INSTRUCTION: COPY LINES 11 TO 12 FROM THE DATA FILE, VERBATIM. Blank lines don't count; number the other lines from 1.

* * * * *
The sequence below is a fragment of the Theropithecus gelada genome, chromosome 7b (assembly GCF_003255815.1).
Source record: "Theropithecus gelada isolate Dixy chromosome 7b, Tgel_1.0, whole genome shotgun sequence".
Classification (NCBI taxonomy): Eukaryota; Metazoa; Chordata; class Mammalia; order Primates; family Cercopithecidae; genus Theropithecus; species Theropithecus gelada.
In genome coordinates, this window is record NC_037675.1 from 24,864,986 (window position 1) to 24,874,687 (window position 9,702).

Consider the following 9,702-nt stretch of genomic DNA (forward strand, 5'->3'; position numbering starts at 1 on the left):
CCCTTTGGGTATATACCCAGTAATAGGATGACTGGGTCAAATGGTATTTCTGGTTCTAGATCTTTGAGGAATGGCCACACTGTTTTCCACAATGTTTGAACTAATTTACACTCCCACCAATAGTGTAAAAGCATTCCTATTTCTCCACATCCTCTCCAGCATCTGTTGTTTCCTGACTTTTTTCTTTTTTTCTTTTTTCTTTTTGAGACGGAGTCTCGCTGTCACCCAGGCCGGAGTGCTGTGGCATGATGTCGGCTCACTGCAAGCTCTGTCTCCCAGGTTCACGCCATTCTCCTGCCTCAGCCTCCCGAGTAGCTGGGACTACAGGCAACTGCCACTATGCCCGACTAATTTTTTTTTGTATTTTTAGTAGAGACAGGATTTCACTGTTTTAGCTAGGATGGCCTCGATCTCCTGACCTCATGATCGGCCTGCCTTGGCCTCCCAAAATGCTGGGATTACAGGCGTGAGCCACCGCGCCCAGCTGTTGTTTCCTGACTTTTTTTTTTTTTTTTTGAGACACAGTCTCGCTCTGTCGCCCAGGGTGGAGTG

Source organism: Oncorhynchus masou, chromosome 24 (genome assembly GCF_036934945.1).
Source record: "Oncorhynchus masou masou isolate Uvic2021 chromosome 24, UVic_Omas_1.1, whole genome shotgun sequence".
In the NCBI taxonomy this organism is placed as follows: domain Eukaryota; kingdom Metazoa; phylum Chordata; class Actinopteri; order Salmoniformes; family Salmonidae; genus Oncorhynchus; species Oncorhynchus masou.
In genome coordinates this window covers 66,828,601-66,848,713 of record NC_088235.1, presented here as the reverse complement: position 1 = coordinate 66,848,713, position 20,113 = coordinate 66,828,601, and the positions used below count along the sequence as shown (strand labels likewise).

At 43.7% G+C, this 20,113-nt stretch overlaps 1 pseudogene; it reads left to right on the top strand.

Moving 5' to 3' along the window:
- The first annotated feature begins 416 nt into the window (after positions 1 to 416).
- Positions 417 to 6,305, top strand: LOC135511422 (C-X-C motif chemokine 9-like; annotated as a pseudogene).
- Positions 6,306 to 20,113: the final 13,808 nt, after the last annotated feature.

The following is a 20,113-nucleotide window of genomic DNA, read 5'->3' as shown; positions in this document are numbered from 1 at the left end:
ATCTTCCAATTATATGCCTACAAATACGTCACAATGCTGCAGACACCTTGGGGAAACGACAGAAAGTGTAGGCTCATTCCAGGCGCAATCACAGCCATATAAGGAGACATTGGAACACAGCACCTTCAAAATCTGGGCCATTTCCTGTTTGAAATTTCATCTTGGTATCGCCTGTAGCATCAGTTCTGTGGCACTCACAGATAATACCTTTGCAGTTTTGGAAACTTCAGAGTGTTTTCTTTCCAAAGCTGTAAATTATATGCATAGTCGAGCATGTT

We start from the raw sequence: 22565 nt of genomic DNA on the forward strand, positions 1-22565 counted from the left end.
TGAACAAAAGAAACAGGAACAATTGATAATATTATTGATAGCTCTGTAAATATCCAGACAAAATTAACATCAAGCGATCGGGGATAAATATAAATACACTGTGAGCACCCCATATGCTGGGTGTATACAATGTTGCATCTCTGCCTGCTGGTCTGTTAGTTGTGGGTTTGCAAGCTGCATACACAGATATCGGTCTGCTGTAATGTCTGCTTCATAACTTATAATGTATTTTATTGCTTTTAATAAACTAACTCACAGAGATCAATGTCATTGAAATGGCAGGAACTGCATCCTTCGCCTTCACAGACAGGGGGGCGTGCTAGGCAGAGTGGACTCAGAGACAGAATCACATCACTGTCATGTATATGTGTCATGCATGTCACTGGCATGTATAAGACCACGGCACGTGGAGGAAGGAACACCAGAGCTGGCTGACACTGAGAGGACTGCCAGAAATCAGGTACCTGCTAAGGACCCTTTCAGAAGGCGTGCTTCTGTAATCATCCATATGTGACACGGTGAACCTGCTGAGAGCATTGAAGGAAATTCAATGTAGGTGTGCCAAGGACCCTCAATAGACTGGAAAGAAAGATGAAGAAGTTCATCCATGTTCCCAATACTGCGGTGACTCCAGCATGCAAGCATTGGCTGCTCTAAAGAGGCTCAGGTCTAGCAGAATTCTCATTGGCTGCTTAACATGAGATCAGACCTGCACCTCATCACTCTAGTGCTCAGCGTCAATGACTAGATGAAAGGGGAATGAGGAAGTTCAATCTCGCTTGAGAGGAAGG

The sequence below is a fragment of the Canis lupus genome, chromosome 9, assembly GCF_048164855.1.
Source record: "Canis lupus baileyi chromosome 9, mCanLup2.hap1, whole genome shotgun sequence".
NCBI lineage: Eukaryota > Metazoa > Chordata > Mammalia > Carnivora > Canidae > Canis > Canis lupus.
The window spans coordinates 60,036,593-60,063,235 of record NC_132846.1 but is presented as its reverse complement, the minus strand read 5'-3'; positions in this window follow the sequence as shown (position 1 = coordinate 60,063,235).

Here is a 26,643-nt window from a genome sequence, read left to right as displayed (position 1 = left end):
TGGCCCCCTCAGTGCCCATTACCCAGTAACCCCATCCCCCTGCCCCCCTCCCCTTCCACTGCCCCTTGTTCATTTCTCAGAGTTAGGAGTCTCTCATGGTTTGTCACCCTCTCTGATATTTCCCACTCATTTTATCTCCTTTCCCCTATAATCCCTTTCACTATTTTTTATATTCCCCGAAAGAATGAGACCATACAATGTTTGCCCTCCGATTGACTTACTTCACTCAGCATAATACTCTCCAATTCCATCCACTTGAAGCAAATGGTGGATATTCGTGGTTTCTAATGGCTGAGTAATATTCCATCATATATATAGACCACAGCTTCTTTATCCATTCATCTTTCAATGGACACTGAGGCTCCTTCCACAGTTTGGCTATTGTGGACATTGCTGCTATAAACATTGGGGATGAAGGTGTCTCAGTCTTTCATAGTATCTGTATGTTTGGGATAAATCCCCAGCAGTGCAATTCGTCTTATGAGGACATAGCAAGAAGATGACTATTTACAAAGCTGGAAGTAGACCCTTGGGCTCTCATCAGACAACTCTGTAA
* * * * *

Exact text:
At 43.7% G+C, this 20,113-nt stretch overlaps 1 pseudogene; it reads left to right on the top strand.

Moving 5' to 3' along the window: